9. Walalaaa

    Walalaaa New Member

    I'm pretty sure it can be. If intelligence is defined as the ability (speed, capacity, capability) to learn, then it can be increased, because the ability to learn is something that can definitely be practiced and improved.

    If you have already learned 3 foreign languages, the 4th one will be easier to learn. A 5th one even more so. If you practice piano every day for a year, you will find it much easier to learn a new piece of music. Though these are just skills, and not necessarily indicative of an improvement in overall intelligence, a combination of improvements such as these would result in increased awareness, ability, general knowledge, and so on.

    You can also improve your reading speed, comprehension, writing, and mathematical abilities through deliberate practice if you so choose to. Deliberate practice is what's important.

    It's my view that if you really want to get smarter, you have to be proactive about it, rather than rely on simply picking things up as you go along with your day. This is what some people call "active learning" over "passive learning". It's a very hard work though, which goes some way to explaining it's unpopularity.

    Anyway, it's up to the individual. I think almost anyone can improve their intelligence. It's difficult to be sure, but as I always say : "What's hard work but a good use of your time?"

    I would argue that I'm more intelligent than I was this time last year :)
  10. NoMoreHotDogs

    NoMoreHotDogs Registered Member

    intelligence - capacity for learning, reasoning, understanding, and similar forms of mental activity; aptitude in grasping truths, relationships, facts, meanings, etc.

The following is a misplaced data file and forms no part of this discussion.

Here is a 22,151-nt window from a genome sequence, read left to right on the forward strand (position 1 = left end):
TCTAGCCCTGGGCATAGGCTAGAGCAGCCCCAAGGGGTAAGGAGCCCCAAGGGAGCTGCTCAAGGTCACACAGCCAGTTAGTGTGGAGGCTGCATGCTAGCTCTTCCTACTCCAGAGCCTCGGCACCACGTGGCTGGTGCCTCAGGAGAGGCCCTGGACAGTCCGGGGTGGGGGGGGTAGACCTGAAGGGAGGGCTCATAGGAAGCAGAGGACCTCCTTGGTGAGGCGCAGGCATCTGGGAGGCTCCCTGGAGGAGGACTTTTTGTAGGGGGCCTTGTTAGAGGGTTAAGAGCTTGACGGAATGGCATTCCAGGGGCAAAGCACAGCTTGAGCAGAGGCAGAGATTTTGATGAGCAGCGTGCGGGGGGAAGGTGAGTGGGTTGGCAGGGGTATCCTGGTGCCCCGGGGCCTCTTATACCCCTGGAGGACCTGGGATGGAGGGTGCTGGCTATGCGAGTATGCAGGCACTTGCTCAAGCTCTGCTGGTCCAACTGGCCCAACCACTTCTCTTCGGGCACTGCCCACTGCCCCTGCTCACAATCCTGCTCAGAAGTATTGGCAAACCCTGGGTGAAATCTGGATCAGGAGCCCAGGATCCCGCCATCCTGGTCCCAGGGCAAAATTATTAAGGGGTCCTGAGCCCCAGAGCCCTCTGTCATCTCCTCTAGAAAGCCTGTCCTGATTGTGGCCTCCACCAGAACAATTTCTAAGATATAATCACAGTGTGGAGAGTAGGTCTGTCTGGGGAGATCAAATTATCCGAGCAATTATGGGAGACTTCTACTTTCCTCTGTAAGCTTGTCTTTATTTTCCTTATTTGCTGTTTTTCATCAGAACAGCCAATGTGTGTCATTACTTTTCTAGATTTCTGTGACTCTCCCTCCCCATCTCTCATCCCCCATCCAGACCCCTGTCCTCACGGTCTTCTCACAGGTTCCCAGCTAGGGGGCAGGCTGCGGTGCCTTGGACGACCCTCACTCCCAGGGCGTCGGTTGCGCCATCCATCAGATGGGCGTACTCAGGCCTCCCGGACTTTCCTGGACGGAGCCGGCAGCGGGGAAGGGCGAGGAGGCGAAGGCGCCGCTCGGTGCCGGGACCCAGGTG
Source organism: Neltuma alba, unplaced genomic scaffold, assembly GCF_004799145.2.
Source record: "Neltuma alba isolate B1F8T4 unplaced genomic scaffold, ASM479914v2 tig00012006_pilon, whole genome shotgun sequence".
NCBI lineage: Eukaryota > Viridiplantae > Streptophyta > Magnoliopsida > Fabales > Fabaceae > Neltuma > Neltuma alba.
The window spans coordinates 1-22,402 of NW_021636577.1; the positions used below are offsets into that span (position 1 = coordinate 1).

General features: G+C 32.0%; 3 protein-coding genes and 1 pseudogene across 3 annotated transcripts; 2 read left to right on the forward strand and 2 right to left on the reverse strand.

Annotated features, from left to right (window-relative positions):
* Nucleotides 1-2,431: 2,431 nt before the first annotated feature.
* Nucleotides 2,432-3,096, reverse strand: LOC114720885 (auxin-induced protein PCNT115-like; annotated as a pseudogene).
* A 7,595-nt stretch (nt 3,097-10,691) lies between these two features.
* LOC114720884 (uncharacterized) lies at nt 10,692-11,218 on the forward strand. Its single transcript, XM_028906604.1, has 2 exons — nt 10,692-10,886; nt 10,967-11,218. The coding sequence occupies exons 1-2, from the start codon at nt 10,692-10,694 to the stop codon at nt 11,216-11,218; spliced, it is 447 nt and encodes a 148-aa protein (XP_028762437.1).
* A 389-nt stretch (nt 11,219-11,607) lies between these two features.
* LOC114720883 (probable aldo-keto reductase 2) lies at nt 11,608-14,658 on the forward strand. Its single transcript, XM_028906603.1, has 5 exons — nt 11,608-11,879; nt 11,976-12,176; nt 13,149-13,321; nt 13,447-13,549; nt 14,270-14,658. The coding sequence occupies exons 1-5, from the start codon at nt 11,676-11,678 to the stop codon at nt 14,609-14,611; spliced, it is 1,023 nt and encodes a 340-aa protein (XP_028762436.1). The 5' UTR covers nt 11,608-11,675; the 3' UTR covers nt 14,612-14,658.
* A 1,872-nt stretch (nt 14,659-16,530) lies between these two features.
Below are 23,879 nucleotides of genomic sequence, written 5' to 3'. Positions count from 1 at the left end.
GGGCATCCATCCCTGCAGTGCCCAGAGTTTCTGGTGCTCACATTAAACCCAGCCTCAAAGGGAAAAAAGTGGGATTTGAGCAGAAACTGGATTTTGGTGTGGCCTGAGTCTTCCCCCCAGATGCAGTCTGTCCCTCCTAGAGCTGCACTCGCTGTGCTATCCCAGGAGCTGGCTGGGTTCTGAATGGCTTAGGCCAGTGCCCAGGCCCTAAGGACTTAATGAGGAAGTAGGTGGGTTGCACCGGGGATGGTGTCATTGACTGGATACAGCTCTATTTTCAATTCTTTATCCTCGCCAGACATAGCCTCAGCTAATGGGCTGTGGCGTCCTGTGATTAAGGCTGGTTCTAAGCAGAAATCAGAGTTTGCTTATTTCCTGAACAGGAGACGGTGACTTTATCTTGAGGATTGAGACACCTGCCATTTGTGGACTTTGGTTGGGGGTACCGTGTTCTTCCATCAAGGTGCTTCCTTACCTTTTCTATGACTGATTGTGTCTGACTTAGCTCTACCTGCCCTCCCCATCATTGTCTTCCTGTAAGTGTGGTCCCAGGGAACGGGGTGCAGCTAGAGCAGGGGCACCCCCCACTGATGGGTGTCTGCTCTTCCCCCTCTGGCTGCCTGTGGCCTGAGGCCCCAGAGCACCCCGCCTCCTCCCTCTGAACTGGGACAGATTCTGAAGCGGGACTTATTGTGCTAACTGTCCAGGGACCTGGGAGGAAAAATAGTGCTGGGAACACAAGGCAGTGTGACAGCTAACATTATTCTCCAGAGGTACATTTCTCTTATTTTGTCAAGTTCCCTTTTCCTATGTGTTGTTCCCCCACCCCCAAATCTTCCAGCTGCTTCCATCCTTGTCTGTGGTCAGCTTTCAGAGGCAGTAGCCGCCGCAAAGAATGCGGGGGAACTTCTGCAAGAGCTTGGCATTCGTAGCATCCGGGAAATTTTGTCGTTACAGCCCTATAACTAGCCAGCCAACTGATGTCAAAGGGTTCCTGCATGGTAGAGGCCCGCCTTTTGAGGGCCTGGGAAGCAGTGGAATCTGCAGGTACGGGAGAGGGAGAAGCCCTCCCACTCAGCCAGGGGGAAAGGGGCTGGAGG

The above definition is from The key word in here is 'capacity', which is the limit of which something can fit into one area. So if a room has a capacity of 100 people, and you have met that capacity, but want to fit more, what do you do? Rebuild the room to be larger.

    While most people know that children's minds soak in information like sponges, a lot of people are skeptical about an adult's ability to do the same. However, I believe that adults are able to soak up information just like a child if only they relax and go with the flow of life. That is the big difference between children and adults: children usually have low-stress lives, while adults are often living in a high-stress environment. As all of you know, having been stressed out at least once in your life, your mind becomes agitated and tired when stress comes into play, and it's so hard to shake off! It's no wonder you can't expand your intelligence when you have so many worries filling up that capacity that is your mind.

    tl;dr: An adult can probably increase their intelligence IF they can learn to handle their stress level. You cannot bring in more knowledge if stress has filled the capacity of your brain.

Share This Page